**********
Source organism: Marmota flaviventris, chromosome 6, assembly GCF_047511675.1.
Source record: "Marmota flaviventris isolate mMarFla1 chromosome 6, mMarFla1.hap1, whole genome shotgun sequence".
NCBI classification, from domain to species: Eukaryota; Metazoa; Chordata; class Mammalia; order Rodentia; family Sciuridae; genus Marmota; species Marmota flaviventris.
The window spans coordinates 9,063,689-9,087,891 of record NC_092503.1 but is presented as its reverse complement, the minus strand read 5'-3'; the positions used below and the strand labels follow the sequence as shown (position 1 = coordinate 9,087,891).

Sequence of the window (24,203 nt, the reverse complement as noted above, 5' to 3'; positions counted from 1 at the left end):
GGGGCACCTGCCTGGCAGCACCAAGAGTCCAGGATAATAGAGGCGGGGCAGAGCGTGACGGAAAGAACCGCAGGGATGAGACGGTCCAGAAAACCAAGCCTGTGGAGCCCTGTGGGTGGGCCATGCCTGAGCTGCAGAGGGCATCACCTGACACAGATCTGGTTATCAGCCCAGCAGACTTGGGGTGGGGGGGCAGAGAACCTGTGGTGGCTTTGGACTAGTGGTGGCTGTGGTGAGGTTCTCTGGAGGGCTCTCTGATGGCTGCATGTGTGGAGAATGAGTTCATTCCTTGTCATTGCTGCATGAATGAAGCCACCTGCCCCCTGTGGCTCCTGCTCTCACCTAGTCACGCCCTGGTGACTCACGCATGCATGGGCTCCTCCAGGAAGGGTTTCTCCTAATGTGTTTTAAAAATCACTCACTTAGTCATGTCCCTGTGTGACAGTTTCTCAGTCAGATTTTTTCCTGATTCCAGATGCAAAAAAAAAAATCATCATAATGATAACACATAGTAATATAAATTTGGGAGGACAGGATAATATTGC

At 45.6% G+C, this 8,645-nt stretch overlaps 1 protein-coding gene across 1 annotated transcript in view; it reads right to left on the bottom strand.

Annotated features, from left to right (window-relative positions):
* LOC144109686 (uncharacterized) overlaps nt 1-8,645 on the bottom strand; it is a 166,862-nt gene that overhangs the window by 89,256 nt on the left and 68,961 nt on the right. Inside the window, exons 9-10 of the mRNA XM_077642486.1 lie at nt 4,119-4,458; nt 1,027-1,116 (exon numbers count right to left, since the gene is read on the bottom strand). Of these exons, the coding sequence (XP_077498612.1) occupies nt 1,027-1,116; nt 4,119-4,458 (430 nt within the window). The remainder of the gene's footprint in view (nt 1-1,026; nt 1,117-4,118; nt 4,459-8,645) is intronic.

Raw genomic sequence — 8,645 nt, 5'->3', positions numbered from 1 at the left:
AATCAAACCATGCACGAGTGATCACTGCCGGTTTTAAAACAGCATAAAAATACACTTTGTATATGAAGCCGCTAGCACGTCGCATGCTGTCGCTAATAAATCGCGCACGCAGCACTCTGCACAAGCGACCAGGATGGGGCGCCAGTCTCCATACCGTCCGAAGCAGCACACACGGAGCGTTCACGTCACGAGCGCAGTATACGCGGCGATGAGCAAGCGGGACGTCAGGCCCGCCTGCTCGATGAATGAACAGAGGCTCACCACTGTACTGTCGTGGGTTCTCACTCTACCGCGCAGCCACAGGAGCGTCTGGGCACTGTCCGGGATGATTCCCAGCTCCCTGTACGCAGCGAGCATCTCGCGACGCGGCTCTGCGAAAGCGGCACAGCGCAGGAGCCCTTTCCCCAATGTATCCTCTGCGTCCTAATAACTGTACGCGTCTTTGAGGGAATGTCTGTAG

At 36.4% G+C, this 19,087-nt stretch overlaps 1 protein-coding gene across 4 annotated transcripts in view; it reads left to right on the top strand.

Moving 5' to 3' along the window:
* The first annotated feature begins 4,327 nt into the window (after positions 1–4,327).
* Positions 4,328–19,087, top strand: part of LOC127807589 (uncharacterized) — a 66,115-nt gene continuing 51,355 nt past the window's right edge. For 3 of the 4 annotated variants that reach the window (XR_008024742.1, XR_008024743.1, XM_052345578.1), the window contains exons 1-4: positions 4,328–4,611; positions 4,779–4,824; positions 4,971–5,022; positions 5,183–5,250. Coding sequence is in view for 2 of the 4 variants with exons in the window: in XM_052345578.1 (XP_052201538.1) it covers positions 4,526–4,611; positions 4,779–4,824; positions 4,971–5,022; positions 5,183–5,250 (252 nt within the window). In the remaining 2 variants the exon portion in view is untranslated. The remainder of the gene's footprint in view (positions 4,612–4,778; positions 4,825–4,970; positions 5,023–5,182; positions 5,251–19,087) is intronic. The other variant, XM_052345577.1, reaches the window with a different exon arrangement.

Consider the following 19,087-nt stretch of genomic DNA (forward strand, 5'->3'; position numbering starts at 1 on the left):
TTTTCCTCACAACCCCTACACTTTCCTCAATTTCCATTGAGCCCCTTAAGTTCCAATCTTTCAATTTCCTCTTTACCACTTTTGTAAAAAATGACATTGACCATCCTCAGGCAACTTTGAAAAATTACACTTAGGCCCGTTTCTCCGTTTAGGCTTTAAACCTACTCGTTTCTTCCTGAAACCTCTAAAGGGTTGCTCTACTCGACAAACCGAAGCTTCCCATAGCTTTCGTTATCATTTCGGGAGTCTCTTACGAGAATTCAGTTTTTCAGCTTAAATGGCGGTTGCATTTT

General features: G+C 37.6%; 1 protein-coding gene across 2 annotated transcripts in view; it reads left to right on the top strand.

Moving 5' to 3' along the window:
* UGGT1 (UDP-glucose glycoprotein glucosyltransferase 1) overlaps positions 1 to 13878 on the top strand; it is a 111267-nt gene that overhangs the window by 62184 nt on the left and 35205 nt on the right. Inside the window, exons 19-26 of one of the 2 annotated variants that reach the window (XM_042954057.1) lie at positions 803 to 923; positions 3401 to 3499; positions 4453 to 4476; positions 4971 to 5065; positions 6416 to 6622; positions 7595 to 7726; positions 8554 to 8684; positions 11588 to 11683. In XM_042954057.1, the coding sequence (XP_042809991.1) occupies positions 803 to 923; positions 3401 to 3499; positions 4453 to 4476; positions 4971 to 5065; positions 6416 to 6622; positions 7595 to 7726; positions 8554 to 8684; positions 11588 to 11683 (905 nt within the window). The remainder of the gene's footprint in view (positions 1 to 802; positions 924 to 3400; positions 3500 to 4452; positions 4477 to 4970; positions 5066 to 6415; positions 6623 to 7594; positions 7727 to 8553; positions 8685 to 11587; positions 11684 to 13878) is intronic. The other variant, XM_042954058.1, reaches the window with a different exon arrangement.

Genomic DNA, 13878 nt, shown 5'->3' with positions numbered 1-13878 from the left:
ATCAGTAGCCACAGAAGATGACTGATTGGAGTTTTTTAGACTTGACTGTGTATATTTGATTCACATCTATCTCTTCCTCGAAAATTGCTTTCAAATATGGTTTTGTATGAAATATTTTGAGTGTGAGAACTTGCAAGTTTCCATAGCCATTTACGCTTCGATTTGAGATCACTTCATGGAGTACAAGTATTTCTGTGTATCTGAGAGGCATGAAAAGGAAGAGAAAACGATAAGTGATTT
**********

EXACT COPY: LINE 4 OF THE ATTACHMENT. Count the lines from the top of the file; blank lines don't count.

The window spans coordinates 9,063,689-9,087,891 of record NC_092503.1 but is presented as its reverse complement, the minus strand read 5'-3'; the positions used below and the strand labels follow the sequence as shown (position 1 = coordinate 9,087,891).